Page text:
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Scientists, inspired by croissants, just invented a device that could deliver solar-powered energy even when the sun isn’t shining.
Unlike coal and nuclear power, wind and solar can’t be turned turned on or off. That makes storing their energy and releasing it later, when it’s cloudy and the wind isn’t blowing, one of the biggest challenges for renewable energy.
Current devices, like capacitors and batteries, have their limitations, but a team of scientists at Queen Mary University of London just created a more efficient storage method. The little gizmo, based on the flaky French pastry, can hold 30 times more energy than any other device of its kind on the market right now — and it won’t be any more expensive to produce.
“The biggest problem with making the grid run on renewable energy sources has got to be energy storage systems,” said Ramamoorthy Ramesh, a professor of physics and materials science and engineering at the University of California, Berkeley, who was not involved with the study. “One way to do this is to have these capacitors … which can store large amounts of energy and discharge that energy very quickly.”
The scientists invented a modification to a gadget called a polymer film capacitor, which can store energy and release it rapidly. Film capacitors, components found in almost every electronic device, use very thin layers of material as electrical insulation. The scientists figured out that by folding a capacitor over itself the way bakers do with dough to make pastries buttery and delicious, they can make the device more dense and store more energy in a smaller space.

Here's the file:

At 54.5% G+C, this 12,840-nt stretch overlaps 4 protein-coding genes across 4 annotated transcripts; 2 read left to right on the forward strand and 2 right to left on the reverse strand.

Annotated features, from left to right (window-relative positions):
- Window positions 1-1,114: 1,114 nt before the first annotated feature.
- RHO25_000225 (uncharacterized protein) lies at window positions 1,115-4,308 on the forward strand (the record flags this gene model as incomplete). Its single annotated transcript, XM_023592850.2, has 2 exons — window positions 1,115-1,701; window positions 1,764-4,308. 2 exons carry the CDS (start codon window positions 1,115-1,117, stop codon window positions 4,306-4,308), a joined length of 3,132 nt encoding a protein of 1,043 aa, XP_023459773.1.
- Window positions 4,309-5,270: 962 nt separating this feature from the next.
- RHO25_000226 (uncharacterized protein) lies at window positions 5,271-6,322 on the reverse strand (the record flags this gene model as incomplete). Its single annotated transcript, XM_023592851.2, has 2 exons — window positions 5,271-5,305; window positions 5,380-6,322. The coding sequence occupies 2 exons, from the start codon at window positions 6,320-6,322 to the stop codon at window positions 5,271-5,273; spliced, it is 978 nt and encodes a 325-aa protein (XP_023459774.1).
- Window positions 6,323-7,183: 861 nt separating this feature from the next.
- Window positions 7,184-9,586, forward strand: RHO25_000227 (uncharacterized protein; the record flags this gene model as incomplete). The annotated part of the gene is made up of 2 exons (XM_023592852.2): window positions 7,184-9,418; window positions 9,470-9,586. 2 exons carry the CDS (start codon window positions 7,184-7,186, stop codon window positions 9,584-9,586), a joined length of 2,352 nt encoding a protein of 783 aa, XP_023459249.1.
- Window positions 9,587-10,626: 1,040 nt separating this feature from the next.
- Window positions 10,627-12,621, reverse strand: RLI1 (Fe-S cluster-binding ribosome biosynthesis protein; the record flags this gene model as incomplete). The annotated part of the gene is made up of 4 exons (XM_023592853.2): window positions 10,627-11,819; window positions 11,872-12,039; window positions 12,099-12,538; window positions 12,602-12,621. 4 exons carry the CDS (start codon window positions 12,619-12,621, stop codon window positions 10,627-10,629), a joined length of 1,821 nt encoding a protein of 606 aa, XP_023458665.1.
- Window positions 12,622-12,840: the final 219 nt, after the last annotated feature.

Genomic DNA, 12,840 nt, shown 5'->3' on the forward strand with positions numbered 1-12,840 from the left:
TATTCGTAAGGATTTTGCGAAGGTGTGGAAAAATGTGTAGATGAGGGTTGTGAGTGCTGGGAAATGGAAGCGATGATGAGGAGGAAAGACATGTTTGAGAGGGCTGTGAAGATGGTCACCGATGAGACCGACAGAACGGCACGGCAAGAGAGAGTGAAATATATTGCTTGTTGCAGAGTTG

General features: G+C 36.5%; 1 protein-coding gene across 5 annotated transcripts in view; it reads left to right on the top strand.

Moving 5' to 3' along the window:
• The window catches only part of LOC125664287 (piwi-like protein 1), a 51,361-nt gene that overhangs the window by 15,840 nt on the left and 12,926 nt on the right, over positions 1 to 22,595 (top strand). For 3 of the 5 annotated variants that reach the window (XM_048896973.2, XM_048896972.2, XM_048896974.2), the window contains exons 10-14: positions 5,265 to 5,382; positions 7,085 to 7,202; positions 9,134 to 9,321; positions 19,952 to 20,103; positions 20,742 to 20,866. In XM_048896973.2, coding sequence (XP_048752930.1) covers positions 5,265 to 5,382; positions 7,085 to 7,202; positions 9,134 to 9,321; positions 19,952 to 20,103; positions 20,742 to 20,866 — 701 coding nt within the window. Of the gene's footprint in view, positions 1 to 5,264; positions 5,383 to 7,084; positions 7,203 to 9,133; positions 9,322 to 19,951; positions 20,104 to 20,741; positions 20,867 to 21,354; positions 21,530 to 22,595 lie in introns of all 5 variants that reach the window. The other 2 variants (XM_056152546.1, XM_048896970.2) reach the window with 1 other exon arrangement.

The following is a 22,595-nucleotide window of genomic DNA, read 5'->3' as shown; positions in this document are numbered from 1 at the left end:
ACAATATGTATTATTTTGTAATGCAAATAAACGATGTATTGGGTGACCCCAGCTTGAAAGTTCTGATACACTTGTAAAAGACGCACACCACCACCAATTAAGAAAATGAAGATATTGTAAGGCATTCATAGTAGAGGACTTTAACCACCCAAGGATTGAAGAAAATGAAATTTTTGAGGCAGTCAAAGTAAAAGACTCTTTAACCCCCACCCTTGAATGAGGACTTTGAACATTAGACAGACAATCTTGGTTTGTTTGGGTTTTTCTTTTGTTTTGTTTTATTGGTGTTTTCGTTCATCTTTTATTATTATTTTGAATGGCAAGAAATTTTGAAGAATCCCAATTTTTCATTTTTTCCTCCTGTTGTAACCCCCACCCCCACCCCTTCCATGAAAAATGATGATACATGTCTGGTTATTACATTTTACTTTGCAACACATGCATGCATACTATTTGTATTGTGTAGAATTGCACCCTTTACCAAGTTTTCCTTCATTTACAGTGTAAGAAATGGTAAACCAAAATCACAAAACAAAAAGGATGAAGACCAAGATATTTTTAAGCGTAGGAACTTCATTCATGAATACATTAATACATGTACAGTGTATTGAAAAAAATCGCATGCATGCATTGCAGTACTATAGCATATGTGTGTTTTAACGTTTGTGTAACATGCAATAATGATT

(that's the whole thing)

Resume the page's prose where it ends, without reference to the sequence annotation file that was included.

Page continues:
The findings, published Friday in Nature Communications, could help the grid run on greener, more variable sources of energy like wind and solar.
“You’ve probably never made a croissant,” Emiliano Bilotti, an author of the study and a materials engineer at Queen Mary University in London, told VICE News (correctly). “You should try, because it’s actually quite simple. You put a layer of butter on a layer of dough, you squeeze the two layers together, and you fold it again.”
Huge batteries may ultimately be the key to making the grid run well on renewable energy, but capacitors play a role too. While batteries charge and release power slowly, capacitors do the opposite: They charge and release electricity fast. Depending on energy demand, the grid might release energy from either a battery or a capacitor to help you, say, power your microwave.
“It’s about finding a cheap way to store more energy,” Bilotti said. “Other methods have been extremely expensive and technical. The novelty of this capacitor is that we’ve managed to modify commercially available materials to make them more effective.”
The croissant-like capacitor could also improve other types of technology that people use all the time, not just renewables. The device might have applications in electric cars and wearable tech — in short, anything that needs to store energy in a minute package and release it quickly.
That said, this invention isn’t a silver bullet. It’s likely only a component of helping the grid run on renewable energy.
“In a broader context, this isn’t an Iron Man or Captain America–level invention,” Ramesh said. “It’s one of the supporting characters.”
Cover image: Fresh croissants on the market in Palma, April 13, 2019 (Winfried Rothermel/picture-alliance/dpa/AP Images)